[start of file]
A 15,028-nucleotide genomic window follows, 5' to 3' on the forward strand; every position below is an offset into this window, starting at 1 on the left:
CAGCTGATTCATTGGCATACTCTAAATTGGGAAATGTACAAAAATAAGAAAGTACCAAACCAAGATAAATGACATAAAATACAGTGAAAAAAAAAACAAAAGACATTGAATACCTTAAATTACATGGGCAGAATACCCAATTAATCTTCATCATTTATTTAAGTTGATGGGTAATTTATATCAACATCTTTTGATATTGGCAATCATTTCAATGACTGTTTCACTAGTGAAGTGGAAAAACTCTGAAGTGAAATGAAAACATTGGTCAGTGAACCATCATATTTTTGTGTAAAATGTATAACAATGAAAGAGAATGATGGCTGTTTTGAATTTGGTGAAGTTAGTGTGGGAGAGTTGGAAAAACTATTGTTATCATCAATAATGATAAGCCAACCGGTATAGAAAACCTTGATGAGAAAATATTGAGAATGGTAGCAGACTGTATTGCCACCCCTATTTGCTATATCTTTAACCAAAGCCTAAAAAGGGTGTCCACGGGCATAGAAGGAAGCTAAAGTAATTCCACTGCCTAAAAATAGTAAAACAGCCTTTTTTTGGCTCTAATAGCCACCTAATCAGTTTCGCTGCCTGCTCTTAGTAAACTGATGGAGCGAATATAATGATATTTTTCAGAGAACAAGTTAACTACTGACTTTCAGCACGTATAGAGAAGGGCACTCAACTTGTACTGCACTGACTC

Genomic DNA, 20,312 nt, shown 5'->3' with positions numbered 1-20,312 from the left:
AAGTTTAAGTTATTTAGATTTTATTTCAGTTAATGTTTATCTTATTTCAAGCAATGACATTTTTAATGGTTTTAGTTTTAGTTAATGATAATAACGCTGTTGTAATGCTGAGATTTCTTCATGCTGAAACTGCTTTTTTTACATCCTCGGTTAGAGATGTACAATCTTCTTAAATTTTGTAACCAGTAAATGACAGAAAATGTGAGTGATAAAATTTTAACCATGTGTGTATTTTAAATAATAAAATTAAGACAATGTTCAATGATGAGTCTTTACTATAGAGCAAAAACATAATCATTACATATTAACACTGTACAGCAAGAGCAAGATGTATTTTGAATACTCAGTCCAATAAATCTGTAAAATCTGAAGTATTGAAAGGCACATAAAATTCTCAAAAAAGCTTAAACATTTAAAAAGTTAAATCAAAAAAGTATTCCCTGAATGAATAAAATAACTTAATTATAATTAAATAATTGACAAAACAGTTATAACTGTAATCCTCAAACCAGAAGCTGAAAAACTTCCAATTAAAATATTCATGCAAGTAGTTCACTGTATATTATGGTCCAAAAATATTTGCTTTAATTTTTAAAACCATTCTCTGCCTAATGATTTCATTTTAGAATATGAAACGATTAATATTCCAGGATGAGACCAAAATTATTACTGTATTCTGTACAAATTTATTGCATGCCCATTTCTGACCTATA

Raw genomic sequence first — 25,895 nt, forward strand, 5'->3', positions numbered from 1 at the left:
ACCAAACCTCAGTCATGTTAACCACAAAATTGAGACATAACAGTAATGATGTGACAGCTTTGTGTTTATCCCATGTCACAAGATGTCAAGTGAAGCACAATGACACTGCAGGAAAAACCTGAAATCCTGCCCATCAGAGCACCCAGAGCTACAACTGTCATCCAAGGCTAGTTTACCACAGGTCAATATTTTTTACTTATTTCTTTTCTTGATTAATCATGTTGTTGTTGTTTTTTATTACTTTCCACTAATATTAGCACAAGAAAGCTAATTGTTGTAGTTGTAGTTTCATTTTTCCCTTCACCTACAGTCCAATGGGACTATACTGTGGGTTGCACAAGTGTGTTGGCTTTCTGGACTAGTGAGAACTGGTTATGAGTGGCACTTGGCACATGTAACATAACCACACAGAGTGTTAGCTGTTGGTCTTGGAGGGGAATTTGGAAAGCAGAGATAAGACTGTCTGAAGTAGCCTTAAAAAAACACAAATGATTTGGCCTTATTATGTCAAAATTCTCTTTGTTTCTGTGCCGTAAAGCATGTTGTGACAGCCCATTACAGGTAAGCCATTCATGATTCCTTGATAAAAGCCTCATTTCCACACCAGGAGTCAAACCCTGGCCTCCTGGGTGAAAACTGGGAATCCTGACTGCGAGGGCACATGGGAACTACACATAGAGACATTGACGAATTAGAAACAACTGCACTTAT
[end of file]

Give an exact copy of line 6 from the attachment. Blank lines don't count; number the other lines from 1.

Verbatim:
ACCAAACCTCAGTCATGTTAACCACAAAATTGAGACATAACAGTAATGATGTGACAGCTTTGTGTTTATCCCATGTCACAAGATGTCAAGTGAAGCACAATGACACTGCAGGAAAAACCTGAAATCCTGCCCATCAGAGCACCCAGAGCTACAACTGTCATCCAAGGCTAGTTTACCACAGGTCAATATTTTTTACTTATTTCTTTTCTTGATTAATCATGTTGTTGTTGTTTTTTATTACTTTCCACTAATATTAGCACAAGAAAGCTAATTGTTGTAGTTGTAGTTTCATTTTTCCCTTCACCTACAGTCCAATGGGACTATACTGTGGGTTGCACAAGTGTGTTGGCTTTCTGGACTAGTGAGAACTGGTTATGAGTGGCACTTGGCACATGTAACATAACCACACAGAGTGTTAGCTGTTGGTCTTGGAGGGGAATTTGGAAAGCAGAGATAAGACTGTCTGAAGTAGCCTTAAAAAAACACAAATGATTTGGCCTTATTATGTCAAAATTCTCTTTGTTTCTGTGCCGTAAAGCATGTTGTGACAGCCCATTACAGGTAAGCCATTCATGATTCCTTGATAAAAGCCTCATTTCCACACCAGGAGTCAAACCCTGGCCTCCTGGGTGAAAACTGGGAATCCTGACTGCGAGGGCACATGGGAACTACACATAGAGACATTGACGAATTAGAAACAACTGCACTTAT